All too often, their actions really just amount to banal cruelty, and at their worst—in massive, targeted actions—to a witch-hunt carried out against individual users. Targets of such aggression can simply flee to the safety of a block-list, but if the malicious chatter behind the block, which one knows is still taking place, grows intolerable, their only option is to leave the platform altogether. The “Delete Your Account” button beckons.

No matter how non-discriminatory they claim to be in choosing their victims, trolls are thus indistinguishable from common bullies, who are also always able to rationalize their insults and cruelty. Bullies are also, one can rest assured, just people.

The troll’s defensive reflex, which consists of shouting “Satire! Satire!”, ignores the fact that real satire travels upwards, mocking and dethroning dukes, kings and popes—not one’s virtual neighbours, blameless apart from the fact that their online alter egos might be painted a bit too brightly and promoted a bit too enthusiastically.

Every time I attempt to understand the attitude and actions of the troll and come too close to sympathising with their position, I remember this line from John Perry Barlow’s “Declaration of the Independence of Cyberspace”: “We are creating a world where anyone, anywhere may express his or her beliefs, no matter how singular, without fear of being coerced into silence or conformity. […] The only law that all our constituent cultures would generally recognize is the Golden Rule: ‘Treat others as you would wish to be treated’.”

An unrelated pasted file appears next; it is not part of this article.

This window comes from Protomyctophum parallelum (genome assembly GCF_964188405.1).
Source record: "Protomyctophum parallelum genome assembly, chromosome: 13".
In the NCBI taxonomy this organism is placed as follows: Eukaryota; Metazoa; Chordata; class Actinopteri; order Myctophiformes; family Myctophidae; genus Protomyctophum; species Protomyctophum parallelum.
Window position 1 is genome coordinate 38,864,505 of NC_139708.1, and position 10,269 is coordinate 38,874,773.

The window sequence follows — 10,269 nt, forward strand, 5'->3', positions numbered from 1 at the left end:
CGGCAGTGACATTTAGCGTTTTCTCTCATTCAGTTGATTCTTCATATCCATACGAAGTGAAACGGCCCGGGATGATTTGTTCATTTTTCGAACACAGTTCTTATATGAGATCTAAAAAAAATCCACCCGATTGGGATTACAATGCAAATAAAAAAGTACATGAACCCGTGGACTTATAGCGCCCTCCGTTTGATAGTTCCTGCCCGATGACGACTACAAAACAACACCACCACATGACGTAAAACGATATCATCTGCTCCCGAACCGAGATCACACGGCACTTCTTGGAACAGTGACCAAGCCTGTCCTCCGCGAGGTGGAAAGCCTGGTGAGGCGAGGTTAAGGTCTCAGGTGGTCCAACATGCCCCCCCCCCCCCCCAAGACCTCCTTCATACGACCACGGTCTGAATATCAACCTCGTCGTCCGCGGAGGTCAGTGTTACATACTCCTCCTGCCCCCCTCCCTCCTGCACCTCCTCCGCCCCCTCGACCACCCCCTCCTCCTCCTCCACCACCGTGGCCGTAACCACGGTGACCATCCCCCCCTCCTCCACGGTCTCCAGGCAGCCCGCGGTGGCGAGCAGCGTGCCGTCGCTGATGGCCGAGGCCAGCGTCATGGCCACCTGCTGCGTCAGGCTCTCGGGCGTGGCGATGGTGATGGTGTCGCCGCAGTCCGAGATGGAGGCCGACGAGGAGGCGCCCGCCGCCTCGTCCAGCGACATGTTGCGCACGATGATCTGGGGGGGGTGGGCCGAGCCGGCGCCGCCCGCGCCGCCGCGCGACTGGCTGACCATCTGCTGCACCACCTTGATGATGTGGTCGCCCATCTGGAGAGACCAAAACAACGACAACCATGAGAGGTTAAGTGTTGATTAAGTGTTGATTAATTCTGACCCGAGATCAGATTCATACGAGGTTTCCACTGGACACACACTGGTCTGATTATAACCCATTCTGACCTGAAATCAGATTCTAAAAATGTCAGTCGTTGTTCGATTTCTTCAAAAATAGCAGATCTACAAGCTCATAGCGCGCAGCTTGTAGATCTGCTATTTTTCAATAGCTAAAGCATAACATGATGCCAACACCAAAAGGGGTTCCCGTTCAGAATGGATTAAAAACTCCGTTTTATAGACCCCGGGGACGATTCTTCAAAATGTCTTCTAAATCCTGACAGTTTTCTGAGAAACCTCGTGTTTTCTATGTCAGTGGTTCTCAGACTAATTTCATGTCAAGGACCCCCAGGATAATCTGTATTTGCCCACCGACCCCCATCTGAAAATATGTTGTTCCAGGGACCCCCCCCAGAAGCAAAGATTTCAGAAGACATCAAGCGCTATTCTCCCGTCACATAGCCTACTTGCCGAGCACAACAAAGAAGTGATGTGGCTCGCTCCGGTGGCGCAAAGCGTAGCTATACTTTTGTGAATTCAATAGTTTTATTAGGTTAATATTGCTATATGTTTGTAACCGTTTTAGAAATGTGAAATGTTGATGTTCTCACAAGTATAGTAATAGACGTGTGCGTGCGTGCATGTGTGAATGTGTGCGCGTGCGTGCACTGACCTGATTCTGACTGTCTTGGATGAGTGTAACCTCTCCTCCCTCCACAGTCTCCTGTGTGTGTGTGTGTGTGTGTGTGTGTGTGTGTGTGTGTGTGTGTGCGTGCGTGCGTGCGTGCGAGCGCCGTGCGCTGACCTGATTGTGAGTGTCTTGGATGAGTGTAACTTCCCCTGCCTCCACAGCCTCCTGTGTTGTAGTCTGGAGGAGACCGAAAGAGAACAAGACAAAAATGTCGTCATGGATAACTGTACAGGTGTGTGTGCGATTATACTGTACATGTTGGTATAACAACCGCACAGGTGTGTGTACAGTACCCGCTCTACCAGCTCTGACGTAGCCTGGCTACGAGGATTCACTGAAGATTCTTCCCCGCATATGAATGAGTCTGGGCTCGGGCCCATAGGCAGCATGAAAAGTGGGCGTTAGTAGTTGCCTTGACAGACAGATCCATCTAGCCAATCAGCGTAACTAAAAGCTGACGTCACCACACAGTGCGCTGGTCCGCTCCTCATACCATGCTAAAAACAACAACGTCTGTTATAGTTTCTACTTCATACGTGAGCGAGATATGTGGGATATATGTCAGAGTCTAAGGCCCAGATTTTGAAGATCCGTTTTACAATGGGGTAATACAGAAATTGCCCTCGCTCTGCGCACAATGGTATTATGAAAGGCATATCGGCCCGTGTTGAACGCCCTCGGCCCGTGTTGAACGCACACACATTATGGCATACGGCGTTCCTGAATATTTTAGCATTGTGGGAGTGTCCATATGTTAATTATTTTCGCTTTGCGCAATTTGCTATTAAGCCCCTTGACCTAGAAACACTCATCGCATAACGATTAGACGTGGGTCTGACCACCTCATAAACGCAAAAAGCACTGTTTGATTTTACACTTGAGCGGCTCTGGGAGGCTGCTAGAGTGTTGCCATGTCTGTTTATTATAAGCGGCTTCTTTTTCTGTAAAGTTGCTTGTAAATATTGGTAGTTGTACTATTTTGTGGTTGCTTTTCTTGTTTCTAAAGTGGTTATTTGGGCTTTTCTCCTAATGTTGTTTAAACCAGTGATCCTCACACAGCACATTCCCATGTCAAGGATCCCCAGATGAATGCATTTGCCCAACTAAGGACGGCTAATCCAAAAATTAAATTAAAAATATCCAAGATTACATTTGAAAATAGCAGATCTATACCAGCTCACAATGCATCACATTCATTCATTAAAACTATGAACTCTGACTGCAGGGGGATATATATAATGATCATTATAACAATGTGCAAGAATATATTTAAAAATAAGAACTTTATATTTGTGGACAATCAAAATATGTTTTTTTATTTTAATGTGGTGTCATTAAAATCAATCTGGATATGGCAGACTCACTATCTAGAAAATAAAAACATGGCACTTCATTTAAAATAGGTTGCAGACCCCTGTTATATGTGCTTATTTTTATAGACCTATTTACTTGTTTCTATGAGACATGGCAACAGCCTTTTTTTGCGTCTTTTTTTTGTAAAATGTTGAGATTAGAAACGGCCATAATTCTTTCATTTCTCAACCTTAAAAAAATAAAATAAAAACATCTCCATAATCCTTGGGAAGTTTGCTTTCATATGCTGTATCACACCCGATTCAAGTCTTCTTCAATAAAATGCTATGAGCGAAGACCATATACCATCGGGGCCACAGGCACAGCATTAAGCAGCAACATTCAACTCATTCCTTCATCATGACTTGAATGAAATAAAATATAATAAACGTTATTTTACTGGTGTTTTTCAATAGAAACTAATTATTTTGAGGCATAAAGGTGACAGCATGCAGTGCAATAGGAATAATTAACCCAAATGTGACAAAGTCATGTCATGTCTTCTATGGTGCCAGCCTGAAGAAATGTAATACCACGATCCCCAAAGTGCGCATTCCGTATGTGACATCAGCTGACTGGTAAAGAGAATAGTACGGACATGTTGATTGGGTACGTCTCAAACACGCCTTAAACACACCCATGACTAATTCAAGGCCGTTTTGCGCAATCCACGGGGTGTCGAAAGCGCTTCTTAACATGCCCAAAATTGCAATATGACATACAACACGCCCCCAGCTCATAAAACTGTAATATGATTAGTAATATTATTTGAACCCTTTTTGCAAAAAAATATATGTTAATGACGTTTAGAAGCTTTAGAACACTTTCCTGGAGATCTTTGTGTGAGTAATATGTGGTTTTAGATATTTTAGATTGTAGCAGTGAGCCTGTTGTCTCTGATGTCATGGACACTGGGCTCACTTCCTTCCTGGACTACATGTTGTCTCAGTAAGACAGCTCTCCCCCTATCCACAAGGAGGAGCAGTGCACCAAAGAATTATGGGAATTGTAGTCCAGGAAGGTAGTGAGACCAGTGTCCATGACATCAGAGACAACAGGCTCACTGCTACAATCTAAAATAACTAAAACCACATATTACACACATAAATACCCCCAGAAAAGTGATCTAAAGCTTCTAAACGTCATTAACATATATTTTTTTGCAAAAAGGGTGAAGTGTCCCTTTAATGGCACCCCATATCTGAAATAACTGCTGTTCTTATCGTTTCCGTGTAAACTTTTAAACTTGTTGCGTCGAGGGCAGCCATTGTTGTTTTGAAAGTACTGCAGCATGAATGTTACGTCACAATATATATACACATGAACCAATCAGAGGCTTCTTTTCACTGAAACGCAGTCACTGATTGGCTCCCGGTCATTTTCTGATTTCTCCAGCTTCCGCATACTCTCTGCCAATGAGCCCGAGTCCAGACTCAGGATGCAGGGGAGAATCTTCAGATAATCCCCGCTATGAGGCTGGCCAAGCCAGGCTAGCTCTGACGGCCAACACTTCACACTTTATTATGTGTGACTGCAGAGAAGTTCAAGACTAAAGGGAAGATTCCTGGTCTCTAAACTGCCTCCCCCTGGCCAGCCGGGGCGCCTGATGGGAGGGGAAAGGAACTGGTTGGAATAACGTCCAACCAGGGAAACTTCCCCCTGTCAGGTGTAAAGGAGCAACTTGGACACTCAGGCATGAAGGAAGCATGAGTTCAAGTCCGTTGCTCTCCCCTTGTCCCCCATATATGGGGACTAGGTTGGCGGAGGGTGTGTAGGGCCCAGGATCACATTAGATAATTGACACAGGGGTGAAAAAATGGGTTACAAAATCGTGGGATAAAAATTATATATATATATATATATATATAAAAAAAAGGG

One of these days even the Sifftrolls will need to renew their allegiance to the “Declaration of the Independence of Cyberspace”, so that they can play the role of a Eulenspiegel—holding a mirror up to society and its absurdities.

René Walter

René Walter

René Walter has documented the contours of internet subcultures on his blog Nerdcore for over 10 years, where he also writes on the socio-psychological effects of networks in new media and how digital life forms itself memetically. He is 42 years old and lives in Berlin.
René Walter